Enforcing Normalcy: Disability

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According to Dictionary.com disability means “a physical or mental handicap, especially one that prevents a person from living a full, normal life or from holding a gainful job. People who aren’t a part of the Deaf culture seem to get the two words confused with each other. Many people who are deaf don’t consider themselves to be disabled because they can function well with the help of modern technology. These modern advancements include hearing aids, cochlear implants and the use of interpreters. Other members of the Deaf Community may feel they are disabled due to their experiences with discrimination and others just might claim it for the legal protections that come along with the Americans Disabilities Act. Personally I believe the word disabled shouldn’t be used or is suitable to describe any human being. As stated in the book Enforcing Normalcy: Disability, Deafness…show more content…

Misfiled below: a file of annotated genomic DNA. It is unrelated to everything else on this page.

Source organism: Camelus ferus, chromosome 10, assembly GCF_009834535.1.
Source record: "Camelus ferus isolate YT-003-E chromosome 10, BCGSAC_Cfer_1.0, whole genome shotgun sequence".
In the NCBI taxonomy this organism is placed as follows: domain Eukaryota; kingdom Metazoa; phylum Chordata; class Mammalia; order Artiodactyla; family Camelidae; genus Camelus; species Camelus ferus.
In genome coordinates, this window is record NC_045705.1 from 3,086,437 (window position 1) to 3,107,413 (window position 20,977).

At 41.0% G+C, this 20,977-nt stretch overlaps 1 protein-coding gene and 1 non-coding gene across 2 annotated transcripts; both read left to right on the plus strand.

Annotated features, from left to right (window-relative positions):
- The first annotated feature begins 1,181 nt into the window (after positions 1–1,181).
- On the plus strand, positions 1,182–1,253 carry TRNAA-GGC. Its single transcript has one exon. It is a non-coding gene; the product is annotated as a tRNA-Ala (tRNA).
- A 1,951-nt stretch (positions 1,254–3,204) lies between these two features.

Harlan Lane is a professor at Gallaudet University who specializes in Deaf and Disability studies. Lane asked her colleague if he thought Deaf people had a disability and he replied, “Yes, of course they do, its common sense.” She responds by saying “the common sense meanings of the words is to travel with too much a priori baggage. These meanings take deaf and disability to be physical attributes of individuals, including much that Deaf people find hurtful and inimical to their interests. I propose, therefore, to suspend common sense on this issue long enough to explore the concepts of deaf and disability so we can see what was buried in both the question and the answer.” This is a clear example to show where the fine line exists, which is between those individuals who are members of the Deaf community and those who are not. People who aren’t deaf can’t be so quick to label a person disabled just because they have a hearing impairment but, they are able to communicate just as equally, if not

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